How Coconut Oil Got Its Reputation for Being Healthy in the First Place

Health food fanatics were in a tizzy after coconut oil was called out by the American Heart Association for its high saturated fat content. But how did coconut oil get its reputation for being healthy in the first place?

Jul. 10, 2017
By Anthony Vasquez-Peddie

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A state­ment from the American Heart Association in June had health food fanat­ics in a tizzy by bad-mouthing coconut oil for its high sat­u­rated fat con­tent, deliv­er­ing a blow to the highly-touted trop­i­cal prod­uct. But how exactly did coconut oil get its rep­u­ta­tion for being healthy in the first place?

I see my research being quoted sup­port­ing the health ben­e­fits of coconut oil. I always find it sur­pris­ing, because I haven’t done research on coconut oil per se.- Marie-Pierre St. Onge, Columbia University

The ori­gin of coconut oil’s rise to fame is partly based on a pair of stud­ies by Columbia University nutri­tion pro­fes­sor Marie-Pierre St. Onge. The results of this research, pub­lished in 2003, are often cited in arti­cles that sup­port the use of coconut oil as a healthy food option.

My research has been focused on medium-chain triglyc­eride oil,” St. Onge told Olive Oil Times. When I’m asked about which food sources this could be found in, it’s in the largest quan­ti­ties in coconut oil. It’s also found in palm ker­nel oil and but­ter. Those are spe­cific fatty acids that are not found in most veg­etable oils, other than those trop­i­cal oils.”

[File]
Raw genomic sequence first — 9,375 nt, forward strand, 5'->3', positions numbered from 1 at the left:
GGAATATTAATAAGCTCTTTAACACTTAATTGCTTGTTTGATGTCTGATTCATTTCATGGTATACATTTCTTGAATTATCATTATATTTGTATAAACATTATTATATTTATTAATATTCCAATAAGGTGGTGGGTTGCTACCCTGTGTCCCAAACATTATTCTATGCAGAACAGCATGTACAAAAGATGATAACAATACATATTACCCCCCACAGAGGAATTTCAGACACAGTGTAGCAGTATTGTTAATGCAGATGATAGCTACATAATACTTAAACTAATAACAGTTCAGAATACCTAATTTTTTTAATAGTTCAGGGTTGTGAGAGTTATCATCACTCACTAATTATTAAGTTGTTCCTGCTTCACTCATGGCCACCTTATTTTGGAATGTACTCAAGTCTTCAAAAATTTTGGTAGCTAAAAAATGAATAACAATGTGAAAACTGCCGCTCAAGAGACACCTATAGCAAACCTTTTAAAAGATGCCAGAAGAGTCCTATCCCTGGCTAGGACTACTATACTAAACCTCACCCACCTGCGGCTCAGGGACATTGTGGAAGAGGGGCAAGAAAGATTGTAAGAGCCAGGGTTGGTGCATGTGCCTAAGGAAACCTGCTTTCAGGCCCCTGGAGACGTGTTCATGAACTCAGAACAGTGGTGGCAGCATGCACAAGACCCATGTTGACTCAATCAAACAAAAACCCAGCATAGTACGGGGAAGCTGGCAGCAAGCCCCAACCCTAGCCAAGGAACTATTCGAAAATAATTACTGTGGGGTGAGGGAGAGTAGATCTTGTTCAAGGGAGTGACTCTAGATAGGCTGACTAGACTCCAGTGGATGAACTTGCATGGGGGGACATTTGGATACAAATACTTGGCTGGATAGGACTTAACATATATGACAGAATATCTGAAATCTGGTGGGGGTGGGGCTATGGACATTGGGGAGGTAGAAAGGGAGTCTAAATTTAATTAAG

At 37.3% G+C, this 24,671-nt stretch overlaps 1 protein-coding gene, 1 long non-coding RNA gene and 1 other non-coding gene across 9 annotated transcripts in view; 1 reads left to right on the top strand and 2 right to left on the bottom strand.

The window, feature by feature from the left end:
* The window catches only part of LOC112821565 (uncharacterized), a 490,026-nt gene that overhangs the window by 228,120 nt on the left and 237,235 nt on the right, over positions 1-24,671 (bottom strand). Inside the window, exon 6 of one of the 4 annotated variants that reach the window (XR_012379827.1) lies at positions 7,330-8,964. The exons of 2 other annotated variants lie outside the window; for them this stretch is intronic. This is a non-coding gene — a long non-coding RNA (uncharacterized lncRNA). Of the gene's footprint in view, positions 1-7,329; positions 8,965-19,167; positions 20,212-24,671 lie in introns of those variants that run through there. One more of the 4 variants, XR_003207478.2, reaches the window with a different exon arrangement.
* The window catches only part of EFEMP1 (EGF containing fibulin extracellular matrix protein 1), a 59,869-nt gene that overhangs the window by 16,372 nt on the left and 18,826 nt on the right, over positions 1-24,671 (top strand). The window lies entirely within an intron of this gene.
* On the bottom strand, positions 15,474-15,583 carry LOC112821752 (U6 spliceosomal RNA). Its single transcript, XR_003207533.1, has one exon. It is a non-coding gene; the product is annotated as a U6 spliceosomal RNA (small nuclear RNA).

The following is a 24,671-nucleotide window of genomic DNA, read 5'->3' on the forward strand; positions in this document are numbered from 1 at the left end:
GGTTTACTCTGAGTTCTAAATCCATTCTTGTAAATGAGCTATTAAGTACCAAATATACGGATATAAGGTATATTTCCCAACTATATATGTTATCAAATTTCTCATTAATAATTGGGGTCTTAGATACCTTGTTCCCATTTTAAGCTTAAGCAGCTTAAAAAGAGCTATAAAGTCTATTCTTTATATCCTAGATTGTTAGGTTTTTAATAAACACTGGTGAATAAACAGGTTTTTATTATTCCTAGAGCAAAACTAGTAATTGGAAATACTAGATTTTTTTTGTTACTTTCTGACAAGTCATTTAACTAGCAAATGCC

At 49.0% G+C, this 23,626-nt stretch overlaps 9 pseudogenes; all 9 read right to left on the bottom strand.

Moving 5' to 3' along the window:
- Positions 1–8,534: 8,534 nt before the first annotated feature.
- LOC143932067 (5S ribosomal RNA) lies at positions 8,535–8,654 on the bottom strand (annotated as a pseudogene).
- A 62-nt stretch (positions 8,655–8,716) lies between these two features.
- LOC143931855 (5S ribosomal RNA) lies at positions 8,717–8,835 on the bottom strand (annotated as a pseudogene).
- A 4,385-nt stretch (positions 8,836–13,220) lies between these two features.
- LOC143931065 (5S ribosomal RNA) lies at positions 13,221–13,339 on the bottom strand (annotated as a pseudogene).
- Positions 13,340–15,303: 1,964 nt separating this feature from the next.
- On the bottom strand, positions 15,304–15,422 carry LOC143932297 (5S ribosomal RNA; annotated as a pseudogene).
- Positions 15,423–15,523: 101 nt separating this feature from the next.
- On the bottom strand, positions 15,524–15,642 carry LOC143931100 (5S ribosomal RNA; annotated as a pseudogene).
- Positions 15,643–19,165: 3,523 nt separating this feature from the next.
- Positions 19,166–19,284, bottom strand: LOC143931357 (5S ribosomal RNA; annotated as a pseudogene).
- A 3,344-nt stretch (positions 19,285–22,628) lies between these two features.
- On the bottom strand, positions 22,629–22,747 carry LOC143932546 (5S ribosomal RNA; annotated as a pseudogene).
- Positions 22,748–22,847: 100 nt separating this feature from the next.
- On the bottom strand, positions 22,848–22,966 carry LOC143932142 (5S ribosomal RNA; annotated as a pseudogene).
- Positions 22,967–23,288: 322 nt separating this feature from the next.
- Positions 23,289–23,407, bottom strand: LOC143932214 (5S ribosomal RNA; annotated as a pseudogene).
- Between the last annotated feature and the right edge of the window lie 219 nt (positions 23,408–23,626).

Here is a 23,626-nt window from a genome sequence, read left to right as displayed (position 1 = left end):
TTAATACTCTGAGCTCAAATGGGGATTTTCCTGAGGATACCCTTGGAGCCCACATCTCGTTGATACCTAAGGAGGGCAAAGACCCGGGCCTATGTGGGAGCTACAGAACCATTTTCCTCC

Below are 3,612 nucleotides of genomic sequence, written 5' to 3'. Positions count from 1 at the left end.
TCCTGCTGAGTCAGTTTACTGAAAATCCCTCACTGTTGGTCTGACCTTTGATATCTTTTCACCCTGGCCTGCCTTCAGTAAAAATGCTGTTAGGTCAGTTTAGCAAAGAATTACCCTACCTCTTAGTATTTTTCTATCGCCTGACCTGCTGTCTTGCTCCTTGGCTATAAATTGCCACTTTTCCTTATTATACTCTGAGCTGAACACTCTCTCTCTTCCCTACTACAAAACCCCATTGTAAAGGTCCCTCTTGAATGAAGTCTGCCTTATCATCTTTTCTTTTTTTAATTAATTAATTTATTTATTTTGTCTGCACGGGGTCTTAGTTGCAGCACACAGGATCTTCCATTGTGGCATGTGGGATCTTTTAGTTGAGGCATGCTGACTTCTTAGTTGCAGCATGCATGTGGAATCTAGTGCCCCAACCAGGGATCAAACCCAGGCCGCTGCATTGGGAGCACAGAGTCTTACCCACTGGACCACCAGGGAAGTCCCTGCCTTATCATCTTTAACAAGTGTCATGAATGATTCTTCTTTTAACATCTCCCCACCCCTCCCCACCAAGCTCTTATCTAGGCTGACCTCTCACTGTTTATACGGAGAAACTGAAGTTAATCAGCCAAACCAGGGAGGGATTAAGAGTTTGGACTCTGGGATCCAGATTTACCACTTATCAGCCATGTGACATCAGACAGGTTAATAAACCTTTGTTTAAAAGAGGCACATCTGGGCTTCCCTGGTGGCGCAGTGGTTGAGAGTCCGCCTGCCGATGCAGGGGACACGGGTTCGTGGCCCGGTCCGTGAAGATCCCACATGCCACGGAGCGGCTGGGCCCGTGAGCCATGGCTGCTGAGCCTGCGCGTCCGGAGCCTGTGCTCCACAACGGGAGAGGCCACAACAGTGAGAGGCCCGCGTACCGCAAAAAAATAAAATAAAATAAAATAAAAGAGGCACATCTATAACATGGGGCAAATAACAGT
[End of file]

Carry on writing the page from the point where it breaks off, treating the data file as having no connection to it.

The stud­ies com­pared the use of medium-chain triglyc­eride oil and olive oil. Consumption of medium-chain triglyc­eride oil resulted in greater weight loss. It also did­n’t increase the risk of car­dio­vas­cu­lar disease.

There’s just one prob­lem when apply­ing St. Onge’s research to the use of coconut oil.

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Those fatty acids make up about 13 – 14 per­cent of the total fatty acids found in coconut oil. The research I’ve done was with 100 per­cent medium-chain triglyc­eride oil,” she said. So what we found is that when you eat medium-chain triglyc­eride oil at a level of 20 – 25 grams per day, par­tic­i­pants lost more weight and they did­n’t have an adverse car­dio­vas­cu­lar dis­ease risk pro­file, at least in terms of their lipid pro­file, glu­cose and insulin lev­els, com­pared to olive oil.”

Despite the fact a cus­tom-made oil was used dur­ing the stud­ies, many have seized upon on St. Onge’s research to pro­mote coconut oil as a healthy food choice.

I always find it sur­pris­ing, because I haven’t done research on coconut oil per se,” she said. So I can’t really say whether coconut oil itself would have the same ben­e­fit for weight man­age­ment as medium-chain triglyc­eride oil.”

St. Onge stressed her research focused solely on medium-chain triglyc­eride oil and that she does­n’t want her pub­lished work to make it seem she endorses coconut oil.

I don’t want to make it seem like I think that coconut oil has this health ben­e­fit because of my research. I know that some­times I see my research being quoted sup­port­ing the health ben­e­fits of coconut oil. I haven’t done coconut oil research so I can’t myself speak to the effects of it, only to the spe­cific fatty acids that are found in largest amounts in coconut oil.”

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